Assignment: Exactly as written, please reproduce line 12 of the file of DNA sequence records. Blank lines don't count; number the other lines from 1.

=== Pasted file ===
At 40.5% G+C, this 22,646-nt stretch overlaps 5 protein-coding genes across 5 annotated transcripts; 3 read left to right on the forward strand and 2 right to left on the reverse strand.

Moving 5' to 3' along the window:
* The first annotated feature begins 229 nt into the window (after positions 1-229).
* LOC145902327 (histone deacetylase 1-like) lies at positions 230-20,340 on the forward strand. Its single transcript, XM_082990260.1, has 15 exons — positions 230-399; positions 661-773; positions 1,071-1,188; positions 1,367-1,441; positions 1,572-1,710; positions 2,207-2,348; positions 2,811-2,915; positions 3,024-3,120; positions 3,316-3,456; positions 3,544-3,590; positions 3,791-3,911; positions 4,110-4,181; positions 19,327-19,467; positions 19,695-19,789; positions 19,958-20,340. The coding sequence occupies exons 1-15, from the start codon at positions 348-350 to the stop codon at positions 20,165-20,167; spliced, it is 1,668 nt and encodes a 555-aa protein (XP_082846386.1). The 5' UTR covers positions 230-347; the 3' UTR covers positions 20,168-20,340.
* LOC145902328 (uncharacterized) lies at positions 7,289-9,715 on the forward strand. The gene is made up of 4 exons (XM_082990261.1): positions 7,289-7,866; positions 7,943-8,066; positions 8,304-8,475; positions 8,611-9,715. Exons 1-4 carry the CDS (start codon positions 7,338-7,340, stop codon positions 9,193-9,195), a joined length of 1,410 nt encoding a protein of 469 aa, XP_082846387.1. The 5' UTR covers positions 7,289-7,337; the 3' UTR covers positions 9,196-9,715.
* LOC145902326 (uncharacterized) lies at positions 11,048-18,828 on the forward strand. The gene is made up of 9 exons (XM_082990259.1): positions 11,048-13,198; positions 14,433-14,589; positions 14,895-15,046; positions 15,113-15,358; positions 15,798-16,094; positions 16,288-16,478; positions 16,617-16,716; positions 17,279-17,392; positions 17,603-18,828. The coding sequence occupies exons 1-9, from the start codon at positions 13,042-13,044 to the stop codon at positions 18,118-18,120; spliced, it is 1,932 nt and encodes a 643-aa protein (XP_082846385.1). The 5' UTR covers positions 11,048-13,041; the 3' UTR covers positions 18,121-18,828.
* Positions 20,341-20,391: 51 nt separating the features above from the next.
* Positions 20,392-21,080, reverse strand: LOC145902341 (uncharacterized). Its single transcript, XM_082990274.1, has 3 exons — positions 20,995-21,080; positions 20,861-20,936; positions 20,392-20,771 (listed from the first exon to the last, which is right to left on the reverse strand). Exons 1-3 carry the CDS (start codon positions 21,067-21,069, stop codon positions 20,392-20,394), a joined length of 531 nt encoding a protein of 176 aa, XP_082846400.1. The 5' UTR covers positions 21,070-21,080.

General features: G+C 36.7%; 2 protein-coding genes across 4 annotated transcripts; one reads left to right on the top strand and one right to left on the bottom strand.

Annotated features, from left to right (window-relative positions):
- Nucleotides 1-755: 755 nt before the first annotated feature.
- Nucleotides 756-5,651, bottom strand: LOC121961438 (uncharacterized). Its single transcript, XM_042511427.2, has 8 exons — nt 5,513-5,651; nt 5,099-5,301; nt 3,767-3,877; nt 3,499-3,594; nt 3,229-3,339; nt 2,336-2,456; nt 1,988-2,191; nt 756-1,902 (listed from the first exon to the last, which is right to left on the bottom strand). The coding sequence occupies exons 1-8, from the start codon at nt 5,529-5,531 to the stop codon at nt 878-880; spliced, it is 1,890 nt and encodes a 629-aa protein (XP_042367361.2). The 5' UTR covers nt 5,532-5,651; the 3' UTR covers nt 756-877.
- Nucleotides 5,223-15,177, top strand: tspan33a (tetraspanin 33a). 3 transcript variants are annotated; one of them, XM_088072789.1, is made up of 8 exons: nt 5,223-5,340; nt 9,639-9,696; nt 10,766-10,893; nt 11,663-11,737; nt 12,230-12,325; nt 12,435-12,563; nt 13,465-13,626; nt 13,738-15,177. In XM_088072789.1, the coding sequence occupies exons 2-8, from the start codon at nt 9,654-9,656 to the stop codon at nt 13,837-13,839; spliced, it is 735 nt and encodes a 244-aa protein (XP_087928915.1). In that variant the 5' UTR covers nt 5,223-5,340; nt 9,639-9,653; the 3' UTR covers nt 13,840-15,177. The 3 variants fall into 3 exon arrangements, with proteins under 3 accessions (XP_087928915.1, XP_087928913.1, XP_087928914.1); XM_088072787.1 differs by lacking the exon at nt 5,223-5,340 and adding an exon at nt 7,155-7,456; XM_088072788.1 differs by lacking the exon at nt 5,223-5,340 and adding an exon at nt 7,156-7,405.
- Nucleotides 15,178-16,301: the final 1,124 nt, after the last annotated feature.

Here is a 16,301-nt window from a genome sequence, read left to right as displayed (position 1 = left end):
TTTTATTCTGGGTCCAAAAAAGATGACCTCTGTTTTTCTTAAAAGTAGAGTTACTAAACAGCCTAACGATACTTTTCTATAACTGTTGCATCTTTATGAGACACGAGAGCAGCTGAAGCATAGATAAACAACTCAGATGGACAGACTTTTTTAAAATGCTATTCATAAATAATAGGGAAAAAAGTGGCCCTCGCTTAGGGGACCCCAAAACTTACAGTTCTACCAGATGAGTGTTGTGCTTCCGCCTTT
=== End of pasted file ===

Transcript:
- Nucleotides 756-5,651, bottom strand: LOC121961438 (uncharacterized). Its single transcript, XM_042511427.2, has 8 exons — nt 5,513-5,651; nt 5,099-5,301; nt 3,767-3,877; nt 3,499-3,594; nt 3,229-3,339; nt 2,336-2,456; nt 1,988-2,191; nt 756-1,902 (listed from the first exon to the last, which is right to left on the bottom strand). The coding sequence occupies exons 1-8, from the start codon at nt 5,529-5,531 to the stop codon at nt 878-880; spliced, it is 1,890 nt and encodes a 629-aa protein (XP_042367361.2). The 5' UTR covers nt 5,532-5,651; the 3' UTR covers nt 756-877.